The first 36 redux

Yesterday was a day full of emotions and tears. I was so ready to leave the hospital that when I arrived in the morning, I started packing everything frantically. I couldn’t wait to leave with James and be home with my family in one place.

As we walked out of the hospital with our nurse, I felt tears welling up behind my eyes. We were leaving – going home WITH our son. It was something that we weren’t even sure would happen, and yet it was. We were also leaving behind the skilled nursing care that he had received. Leaving behind the “code” button that would summon a team of experienced nurses and doctors to his assistance. We were leaving and going home to sleep in the same bed together for the first time in 2 weeks. Everything washed over me in a tidal wave of emotion.

The day itself once we arrived home was fairly uneventful. We got everything set up for him and settled down. I felt fairly relaxed and was grateful to be home.

As the day progressed to night though, the exhaustion started to catch up with me. Last night was another excellent example of what happens when I do not sleep. The panic and anxiety started to spiral out of control. Part of it was prompted by James having a desat episode. His oxygen level abruptly dropped to around 70, he became limp and slightly cyanotic. He does this periodically, but the frequency has greatly decreased since his birth. Still, this was the first episode that we’ve dealt with at home. It took about 5-7 minutes for him to come around. Afterwards, everything crashed down onto me.

Our lives are fundamentally changed. Our son has a severe chromosomal disease. It will end his life prematurely, though when, we have no way of knowing. He is always going to be sick and weaker than other children. He will always have special needs. He will always need his mommy and daddy to be vigilant, to take care of him.

I started to wonder if we would ever be able to be a “normal” family again. If we’d ever be able to just pack the kids in the car and go out to dinner, to Mountain Play Lodge, or even to the park. Will I ever be able to go out to dinner with my husband again, go to my book club, or do something normal?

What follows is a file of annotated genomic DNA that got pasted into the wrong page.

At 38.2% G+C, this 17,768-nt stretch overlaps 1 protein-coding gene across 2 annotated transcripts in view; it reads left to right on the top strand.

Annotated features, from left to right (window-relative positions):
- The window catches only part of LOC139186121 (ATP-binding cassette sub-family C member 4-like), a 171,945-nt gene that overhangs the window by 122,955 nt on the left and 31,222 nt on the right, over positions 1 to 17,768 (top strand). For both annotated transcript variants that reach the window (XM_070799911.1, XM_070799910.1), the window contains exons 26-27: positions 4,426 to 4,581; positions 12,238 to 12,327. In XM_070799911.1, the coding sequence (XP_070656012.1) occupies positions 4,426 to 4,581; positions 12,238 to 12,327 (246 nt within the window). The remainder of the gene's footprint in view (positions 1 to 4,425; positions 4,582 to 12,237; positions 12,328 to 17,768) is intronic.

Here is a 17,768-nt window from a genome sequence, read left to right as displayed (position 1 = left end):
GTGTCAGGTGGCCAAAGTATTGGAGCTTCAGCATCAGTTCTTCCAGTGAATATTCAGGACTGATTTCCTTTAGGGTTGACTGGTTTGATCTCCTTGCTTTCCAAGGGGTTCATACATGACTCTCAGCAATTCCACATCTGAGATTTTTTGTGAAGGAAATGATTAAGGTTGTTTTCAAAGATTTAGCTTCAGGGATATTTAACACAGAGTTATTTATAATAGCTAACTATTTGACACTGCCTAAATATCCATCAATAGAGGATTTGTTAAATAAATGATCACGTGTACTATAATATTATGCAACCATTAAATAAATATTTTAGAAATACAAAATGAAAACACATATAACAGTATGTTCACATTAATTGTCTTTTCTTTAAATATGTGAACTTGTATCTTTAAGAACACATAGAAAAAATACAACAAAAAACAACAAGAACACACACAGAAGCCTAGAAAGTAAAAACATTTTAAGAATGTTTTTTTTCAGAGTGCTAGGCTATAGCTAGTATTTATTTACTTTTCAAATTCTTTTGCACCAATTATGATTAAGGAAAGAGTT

Such simple things that you never think about for one second before something like this happens – you suddenly become incredibly aware of them. Moving your baby from one room to another, for example. This morning, we had to roll his huge oxygen concentrator to the living room, move his feeding pump, and then move him. I couldn’t just pick him up and go to the other room.

And he doesn’t cry. He just sleeps all day. He is so quiet that we could just plug him into his feeding pump and forget him – except for when the pulse ox goes off to warn us that his oxygen level has dropped below 87. I never thought I would wish so fervently for a baby to fuss.

And I am starting to wonder – did we do the wrong thing? Are we doing the wrong thing right now? Is it cruel to sustain him with oxygen prongs in his nose that cause his snot to dry out and become somewhat bloody? Is it wrong to hook him up to a feeding pump that deprives him of the joys of infancy – suckling, snuggling against the breast with his mommy? Tasting the delights of breastmilk? Are we doing this for him or for us?

Right now, it feels like there is a wall between me and everyone else that isn’t dealing with this. The only people that I feel equipped to speak to and see on a regular basis are my family members. Otherwise, I feel a need to isolate. It’s probably unhealthy to do so, but I become enormously fatigued when talking to anyone, even the home health nurses. Further, I just don’t know how to answer the question “how are you doing?” Anything that I say will feel like a lie or an omission of the truth. I just don’t have an answer for that question right now.

And yet, I snuggled with my beautiful boy this afternoon and evening. He curled against me just like every newborn does. He quietly studied my face with his big, dark eyes. He sucked on his pacifier. I love him so much, and I wouldn’t trade him for anything, despite this difficult journey that we must take together, and despite how I know it will end.

One day at a time. One day at a time. One day at a time. This will become my mantra.

 

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3 thoughts on “The first 36 redux

  1. The unknown and this unending battle wears on us. Some of the challenges we dealt with soon became our norm before we even knew it. I questioned whether or not my friends with all their “normals” was actually causing me more grief and served as a constant reminder of what we should have had. The bad days eventually do become less prominent in our memories and I hope the same goes for you and sweet James as well.

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  2. This is beautiful. You are chronicling a journey few people travel on, and which is infinitely hard. I hope you are able to find some peace to embrace your situation. You are so strong and you can do this. Warm hugs to you mama.

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